Review: Attack of the 50ft Women: How Gender Equality Can Save the World

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Image: Elizabeth Nelson Gorman, left, with author Catherine Mayer at the Crescent Arts Centre, Belfast

Review: ‘Attack of the 50 Foot Women’ at the Crescent Arts Centre, hosted by the Belfast Book Festival

By Una Murphy

The midpoint in the Belfast Book Festival had a roomful of women (and a few men) heard Catherine Mayer author of ‘Attack of the 50ft Women’ confess she was thinking of changing the name of the book and calling it ‘Men Only’ instead.

The journalist, author and co-founder of the Women’s Equality Party said she wanted to engage more men in the discussion on the need for gender equality. She said men do not buy books with the word ‘women’ in the title. Catherine joked that she might rename her book “to get more men to read it”.

She co-founded the party with broadcaster Sandi Toksvig and warned the few men in the room “Don’t come up to me afterwards and say I am buying this book for my wife. I want men to read it.”

Catherine has just spent a gruelling stint on the campaign trail for the snap UK general election. “I haven’t had much sleep in the last six weeks”, she told Elizabeth Nelson Gorman from Ulster University who interviewed her at the event.

While Catherine said she thought that Conservative Leader and Prime Minister (for now) Theresa May is “ballsing it up”. She added that it was “still important to see women take on roles of power”.

The author said younger men appeared to be more receptive to gender equality than older men. She said that on the doorstep while canvassing for the Women’s Equality Party men over fifty would tell her “I will fetch the wife…younger men not so”.

She defended her party’s decision to stand against Conservative and Labour candidates, despite criticism of her party for splitting the progressive vote.

Catherine added: “Labour is much better for women than the Tories” but she appeared angry at attacks on WEP candidates who stood against Labour. She criticised the left for portraying itself as having “a monopoly on virtue”.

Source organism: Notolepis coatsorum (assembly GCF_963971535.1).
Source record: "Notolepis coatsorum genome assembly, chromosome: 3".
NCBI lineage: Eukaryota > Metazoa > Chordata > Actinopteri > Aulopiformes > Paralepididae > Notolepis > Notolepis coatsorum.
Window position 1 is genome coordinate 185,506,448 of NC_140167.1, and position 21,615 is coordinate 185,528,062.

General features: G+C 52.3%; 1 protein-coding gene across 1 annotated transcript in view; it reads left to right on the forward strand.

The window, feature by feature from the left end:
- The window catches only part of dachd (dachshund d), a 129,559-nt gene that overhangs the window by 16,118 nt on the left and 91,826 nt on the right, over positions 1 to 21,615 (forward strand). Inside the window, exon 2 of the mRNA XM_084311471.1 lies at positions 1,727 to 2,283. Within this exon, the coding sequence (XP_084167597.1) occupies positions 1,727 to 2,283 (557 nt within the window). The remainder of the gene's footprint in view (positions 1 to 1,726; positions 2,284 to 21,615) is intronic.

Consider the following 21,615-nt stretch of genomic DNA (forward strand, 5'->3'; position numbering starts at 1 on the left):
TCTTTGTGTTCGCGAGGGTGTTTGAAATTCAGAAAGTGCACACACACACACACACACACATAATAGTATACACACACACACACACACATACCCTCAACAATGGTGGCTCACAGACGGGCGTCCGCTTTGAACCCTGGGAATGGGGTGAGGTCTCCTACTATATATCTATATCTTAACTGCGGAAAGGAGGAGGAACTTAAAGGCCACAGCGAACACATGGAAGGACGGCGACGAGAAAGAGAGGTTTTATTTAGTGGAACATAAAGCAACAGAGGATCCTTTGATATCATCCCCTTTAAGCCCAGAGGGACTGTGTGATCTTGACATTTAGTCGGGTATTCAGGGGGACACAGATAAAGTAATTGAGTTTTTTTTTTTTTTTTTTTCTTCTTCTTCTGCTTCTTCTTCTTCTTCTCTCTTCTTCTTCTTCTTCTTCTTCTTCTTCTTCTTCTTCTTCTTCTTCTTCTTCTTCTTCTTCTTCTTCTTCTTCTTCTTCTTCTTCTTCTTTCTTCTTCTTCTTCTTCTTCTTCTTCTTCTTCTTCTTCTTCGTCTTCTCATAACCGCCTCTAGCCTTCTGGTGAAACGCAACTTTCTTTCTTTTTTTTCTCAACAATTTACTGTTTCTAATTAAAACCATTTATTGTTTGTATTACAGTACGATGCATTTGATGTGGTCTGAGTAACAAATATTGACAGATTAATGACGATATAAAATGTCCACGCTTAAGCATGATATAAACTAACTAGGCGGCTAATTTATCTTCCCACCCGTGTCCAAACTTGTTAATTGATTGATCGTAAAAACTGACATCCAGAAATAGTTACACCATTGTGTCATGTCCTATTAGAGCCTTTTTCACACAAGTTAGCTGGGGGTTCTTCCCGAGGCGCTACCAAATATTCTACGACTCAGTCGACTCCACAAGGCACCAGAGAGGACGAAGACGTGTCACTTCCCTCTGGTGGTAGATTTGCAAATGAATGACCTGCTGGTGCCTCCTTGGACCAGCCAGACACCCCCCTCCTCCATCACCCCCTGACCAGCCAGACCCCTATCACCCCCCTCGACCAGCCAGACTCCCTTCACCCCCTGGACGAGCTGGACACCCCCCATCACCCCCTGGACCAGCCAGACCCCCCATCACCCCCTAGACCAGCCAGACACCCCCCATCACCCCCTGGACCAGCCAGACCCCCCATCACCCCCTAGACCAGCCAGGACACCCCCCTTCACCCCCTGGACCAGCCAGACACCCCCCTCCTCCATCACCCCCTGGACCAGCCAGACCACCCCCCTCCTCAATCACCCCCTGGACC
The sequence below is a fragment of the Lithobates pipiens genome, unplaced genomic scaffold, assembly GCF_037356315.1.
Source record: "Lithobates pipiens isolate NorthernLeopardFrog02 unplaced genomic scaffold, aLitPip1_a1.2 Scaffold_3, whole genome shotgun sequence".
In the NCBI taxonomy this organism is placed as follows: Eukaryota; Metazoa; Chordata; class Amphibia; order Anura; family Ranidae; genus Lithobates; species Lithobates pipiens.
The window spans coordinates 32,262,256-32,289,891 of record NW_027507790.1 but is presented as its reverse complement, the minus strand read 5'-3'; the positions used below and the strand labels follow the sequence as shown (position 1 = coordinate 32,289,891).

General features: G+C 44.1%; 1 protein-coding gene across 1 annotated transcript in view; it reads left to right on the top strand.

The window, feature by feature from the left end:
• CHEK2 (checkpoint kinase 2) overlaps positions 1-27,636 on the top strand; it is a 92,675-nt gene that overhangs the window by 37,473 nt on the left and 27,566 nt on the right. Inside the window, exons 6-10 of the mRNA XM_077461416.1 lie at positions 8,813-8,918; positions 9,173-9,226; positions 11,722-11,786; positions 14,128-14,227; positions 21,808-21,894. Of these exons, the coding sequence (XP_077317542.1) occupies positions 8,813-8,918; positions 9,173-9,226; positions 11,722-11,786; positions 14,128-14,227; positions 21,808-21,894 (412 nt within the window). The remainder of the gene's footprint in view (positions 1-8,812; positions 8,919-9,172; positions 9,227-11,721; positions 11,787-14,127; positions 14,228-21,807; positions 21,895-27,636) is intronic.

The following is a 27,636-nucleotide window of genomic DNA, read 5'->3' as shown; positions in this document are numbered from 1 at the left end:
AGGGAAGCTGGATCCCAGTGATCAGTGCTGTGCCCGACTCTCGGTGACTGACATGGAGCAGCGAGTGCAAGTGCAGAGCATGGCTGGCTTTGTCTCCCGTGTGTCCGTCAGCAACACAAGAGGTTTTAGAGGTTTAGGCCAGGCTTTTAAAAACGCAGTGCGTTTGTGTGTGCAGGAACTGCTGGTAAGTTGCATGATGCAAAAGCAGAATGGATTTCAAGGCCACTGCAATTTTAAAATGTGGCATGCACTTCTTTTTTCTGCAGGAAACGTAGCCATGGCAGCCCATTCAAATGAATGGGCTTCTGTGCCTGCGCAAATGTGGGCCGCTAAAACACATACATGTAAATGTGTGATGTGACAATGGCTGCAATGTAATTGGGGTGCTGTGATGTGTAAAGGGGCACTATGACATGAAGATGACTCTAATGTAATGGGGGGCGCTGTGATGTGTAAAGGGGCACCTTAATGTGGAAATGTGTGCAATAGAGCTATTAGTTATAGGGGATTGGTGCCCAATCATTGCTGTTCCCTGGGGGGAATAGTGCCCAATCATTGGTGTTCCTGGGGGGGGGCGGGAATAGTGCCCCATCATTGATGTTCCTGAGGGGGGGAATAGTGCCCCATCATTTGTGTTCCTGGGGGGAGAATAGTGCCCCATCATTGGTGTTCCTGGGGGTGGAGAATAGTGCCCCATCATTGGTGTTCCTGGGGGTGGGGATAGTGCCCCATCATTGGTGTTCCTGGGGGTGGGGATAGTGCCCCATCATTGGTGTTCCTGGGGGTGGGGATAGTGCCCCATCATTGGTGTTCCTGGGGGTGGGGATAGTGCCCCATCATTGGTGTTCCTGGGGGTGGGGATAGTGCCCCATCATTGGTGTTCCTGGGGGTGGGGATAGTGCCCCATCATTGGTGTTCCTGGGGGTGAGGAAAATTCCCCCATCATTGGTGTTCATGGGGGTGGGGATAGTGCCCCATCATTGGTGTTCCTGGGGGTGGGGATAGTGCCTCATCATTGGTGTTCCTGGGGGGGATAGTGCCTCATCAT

She talked about the Women Equality Party candidates who stood in Shipley in Yorkshire, where the party’s leader Sophie Walker won more than one thousand votes and in London where its candidate Nimco Ali, who had been a child refugee from Somalia and suffered genital mutilation, won more than 500 votes.

Catherine appeared to be happier with the attitude of the Green Party to the Women’s Equality Party standing candidates in the General Election, despite having policy differences on how best to deal with prostitution; the ‘Decriminalisation’ model such as that used in Germany – which the author said had led to pimps becoming richer, an increase in trafficking and no protection for sex workers – or the ‘Nordic’ model – a form of which had been introduced in Northern Ireland; which decriminalises the sale of sex but criminalises the people who buy it.

“Feminism tears itself into shreds about how to deal with prostitution. We should be able to debate these issues without falling out about it,” Catherine said.

She added: “There are no votes in prostitution. Women were more likely to vote on broader issues such health and education. The bigger picture is that women are more likely to be poor and hit twice has hard by austerity,” she said.

The author she said wanted the “structural and endemic” violence against women addressed by the education system and culturally

Responding to questions from the audience, Catherine said she would like a gender audit carried out by small companies as well as big companies, more awareness that employment advertised as having ‘job flexibility’ led to low paid mainly women workers taking these posts and she believed in the introduction of quotas as one way to overcome sex discrimination.

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